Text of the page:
U.N.E.S.C.O. and the government of China hosted an international youth forum for the belt and road initiative last week.
More than 40 young people from around the world gathered in Changsha and Nanjing to preserve or promote creativity and heritage in the 2030 agenda for sustainable development.
Among them were Xavier Muao Breed and Fale Lesa grew up in Auckland and were the only one’s attending from the Pacific region.
Xavier is a Masters of Dance Studies student at the University of Auckland, writing a thesis on ‘How might creative process/choreography empower cultural understanding and change within cross cultural contexts’ and is a practicing freelance choreographer with a focus on Pacific contemporary dance which captured the attention of the organisers.
Fale was a returning alumni invited back to speak at Nanjing University, one of the oldest universities in the world. As a diplomat, he has visited over 100 countries.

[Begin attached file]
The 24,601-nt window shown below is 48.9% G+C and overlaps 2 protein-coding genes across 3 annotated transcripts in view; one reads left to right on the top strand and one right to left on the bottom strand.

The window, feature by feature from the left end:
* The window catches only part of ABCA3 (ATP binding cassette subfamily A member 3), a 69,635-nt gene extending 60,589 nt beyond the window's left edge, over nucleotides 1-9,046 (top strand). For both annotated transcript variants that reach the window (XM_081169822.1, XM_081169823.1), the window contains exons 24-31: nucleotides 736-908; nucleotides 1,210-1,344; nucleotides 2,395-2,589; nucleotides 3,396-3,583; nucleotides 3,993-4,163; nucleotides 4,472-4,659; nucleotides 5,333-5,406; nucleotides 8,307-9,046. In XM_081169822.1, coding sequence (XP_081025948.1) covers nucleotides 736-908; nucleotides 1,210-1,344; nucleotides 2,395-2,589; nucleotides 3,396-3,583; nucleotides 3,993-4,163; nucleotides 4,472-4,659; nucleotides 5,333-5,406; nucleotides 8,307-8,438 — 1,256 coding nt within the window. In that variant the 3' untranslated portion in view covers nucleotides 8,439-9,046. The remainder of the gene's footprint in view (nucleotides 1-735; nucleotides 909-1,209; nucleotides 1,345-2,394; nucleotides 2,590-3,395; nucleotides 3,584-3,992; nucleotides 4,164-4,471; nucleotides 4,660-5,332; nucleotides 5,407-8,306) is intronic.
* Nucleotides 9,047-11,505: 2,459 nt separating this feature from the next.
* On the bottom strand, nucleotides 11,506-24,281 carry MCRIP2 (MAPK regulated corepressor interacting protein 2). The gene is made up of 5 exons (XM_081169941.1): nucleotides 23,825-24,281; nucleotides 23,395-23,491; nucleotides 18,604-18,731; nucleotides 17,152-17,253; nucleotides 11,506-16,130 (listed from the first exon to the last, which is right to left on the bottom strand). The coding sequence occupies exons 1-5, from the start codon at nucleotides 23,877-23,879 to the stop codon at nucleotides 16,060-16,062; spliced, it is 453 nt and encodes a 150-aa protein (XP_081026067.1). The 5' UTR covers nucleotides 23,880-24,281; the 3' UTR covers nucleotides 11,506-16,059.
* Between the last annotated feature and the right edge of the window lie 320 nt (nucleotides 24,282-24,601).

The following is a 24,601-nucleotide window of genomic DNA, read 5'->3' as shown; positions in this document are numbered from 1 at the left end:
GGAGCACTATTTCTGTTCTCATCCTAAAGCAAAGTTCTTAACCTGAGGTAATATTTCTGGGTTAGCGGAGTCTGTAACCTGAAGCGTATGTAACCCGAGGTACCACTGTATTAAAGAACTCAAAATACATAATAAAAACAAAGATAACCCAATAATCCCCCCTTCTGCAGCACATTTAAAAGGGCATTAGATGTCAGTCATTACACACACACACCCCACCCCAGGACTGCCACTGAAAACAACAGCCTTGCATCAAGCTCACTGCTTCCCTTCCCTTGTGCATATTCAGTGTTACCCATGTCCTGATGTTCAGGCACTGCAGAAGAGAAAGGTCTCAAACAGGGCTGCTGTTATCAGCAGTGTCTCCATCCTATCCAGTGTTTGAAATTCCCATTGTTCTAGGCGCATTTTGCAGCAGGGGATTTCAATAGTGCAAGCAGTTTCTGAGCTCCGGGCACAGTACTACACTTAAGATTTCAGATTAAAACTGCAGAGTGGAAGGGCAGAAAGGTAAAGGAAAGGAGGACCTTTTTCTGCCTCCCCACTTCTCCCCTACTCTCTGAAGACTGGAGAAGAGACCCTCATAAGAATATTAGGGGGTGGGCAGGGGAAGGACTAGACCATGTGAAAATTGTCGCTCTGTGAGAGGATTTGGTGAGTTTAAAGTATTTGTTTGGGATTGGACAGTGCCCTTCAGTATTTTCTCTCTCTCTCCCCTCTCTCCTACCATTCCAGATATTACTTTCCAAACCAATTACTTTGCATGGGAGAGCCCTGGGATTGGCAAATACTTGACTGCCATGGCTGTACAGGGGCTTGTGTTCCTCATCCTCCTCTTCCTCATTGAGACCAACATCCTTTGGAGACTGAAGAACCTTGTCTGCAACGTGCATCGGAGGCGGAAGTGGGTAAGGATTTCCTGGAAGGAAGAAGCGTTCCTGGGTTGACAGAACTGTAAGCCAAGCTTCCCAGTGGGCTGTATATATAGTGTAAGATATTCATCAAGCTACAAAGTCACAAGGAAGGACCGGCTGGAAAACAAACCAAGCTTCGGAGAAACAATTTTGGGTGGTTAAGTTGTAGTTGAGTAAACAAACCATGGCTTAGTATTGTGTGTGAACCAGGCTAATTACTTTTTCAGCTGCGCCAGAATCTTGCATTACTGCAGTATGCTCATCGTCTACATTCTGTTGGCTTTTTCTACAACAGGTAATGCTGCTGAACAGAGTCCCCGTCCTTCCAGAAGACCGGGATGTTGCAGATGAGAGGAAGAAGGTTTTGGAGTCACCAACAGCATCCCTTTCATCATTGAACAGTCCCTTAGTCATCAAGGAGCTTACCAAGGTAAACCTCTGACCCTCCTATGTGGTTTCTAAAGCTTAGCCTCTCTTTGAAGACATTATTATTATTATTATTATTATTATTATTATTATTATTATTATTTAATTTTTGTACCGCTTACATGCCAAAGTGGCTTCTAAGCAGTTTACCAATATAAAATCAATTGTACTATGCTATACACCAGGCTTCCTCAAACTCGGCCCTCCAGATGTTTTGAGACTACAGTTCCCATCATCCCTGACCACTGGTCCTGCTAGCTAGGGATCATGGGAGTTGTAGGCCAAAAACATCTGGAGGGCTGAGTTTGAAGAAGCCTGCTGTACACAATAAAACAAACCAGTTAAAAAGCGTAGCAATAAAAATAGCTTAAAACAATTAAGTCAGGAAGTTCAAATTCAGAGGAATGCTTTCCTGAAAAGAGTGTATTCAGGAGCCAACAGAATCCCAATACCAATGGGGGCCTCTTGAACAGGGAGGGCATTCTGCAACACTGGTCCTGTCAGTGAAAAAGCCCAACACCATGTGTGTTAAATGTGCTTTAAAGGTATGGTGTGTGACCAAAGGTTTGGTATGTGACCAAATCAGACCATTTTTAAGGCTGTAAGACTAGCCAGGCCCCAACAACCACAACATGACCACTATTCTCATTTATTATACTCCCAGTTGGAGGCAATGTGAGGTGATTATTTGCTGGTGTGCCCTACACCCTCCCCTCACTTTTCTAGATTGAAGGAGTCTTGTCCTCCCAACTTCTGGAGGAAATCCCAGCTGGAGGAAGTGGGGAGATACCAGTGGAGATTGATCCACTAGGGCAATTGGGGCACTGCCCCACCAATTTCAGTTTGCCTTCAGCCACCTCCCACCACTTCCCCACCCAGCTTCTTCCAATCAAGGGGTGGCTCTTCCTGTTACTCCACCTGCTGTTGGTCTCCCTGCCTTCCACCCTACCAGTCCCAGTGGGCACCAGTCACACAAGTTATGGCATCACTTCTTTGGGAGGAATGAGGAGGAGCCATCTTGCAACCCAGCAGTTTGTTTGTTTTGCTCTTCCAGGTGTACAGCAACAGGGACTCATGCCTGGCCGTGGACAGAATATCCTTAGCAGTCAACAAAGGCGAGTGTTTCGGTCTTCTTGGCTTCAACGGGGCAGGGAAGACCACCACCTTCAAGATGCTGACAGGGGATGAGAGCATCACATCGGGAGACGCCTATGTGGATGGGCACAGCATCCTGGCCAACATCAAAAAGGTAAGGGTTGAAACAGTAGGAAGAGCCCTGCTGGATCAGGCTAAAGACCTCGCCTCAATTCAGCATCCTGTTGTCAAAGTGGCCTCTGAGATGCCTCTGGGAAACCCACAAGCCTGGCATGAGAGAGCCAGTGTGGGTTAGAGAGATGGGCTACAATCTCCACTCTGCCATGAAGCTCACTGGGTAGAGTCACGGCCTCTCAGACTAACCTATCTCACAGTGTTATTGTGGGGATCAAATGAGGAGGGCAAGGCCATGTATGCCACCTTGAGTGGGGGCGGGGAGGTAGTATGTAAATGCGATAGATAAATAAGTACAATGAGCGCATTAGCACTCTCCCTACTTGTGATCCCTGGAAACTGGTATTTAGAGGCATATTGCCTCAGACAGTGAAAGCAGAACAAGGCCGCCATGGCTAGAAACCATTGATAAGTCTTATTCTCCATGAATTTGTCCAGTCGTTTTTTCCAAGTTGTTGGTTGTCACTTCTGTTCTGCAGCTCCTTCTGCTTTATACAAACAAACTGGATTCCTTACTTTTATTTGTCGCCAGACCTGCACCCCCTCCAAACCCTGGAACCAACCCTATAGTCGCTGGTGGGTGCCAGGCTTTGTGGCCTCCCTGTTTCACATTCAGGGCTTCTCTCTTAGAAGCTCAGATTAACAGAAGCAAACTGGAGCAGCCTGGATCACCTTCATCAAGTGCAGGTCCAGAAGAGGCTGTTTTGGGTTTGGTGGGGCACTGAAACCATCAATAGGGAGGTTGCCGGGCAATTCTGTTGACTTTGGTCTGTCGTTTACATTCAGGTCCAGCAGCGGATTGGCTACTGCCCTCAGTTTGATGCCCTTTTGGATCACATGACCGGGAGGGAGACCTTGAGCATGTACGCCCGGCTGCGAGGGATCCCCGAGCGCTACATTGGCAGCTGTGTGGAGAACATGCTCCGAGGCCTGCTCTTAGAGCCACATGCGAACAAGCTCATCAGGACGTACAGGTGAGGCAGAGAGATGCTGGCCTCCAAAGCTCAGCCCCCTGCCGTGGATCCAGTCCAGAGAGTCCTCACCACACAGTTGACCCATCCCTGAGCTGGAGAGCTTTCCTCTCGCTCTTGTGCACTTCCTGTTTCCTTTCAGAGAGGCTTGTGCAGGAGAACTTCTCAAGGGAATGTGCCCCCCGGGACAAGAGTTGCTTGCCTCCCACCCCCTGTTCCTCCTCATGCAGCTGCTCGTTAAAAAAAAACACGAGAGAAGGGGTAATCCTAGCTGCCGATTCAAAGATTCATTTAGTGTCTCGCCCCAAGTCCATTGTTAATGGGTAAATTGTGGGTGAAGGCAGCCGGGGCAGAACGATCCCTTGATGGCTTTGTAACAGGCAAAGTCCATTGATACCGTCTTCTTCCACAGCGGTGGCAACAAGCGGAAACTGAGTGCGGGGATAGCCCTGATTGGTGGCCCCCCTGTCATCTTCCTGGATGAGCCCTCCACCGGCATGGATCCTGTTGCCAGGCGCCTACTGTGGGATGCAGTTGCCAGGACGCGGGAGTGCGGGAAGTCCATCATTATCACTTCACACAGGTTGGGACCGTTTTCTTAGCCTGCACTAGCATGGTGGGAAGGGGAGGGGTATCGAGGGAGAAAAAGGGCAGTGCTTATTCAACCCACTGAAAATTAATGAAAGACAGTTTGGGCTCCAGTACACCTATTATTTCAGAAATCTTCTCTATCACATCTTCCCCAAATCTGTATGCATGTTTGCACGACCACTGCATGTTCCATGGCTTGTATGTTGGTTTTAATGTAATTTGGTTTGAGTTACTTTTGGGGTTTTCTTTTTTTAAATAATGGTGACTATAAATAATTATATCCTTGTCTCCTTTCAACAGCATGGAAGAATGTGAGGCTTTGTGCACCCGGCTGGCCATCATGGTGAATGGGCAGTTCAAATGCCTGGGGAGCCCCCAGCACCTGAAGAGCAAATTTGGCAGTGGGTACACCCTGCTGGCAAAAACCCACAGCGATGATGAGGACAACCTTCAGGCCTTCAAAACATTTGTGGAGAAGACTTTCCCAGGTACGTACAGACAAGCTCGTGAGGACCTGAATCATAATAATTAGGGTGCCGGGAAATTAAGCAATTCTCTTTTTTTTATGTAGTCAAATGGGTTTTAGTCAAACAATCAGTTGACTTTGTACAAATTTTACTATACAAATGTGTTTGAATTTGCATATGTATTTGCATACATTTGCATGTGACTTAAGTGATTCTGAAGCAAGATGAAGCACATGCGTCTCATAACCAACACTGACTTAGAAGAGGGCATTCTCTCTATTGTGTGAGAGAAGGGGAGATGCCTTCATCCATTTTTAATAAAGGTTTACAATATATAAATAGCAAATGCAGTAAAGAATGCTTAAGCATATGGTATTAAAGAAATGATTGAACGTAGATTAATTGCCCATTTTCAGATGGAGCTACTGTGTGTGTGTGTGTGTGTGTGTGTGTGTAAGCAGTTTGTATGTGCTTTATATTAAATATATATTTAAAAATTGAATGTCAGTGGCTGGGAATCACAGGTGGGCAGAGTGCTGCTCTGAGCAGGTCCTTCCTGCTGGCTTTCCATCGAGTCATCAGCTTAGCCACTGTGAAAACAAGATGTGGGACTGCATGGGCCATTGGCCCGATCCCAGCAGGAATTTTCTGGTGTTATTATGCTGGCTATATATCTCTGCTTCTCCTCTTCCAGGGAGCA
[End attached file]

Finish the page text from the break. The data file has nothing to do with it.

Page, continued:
China’s one belt one road scheme is seven times bigger than the Marshall Plan by the United States.
New Zealand was the first developed country to join the project and Samoa is considered a model for the Pacific.
Coincidentally, Polynesian migration began in southern China thousands of years ago. Xavier and Fale enjoyed seeing evidence of indigenous Chinese people with Polynesian features. They were able to share the Samoan language, dance, costume, and song with a global audience.
“The music and dancing is used the same way in China, as it is in Samoa, to share stories and pass them onto the next generation,” Xavier said.
Fale on the other hand said said: “As the geopolitical ground changes, China is increasingly visible. I credit U.N.E.S.C.O. for building bridges rather than walls.”
Both young men vow to continue their efforts in heritage and thank Samoans everywhere for preserving our strong culture and identity.
Xavier hails from the villages of Falelatai and Lotofaga, Aleipata. Fale is from Sa’anapu, Sapapalii, and Salesatele Falealili.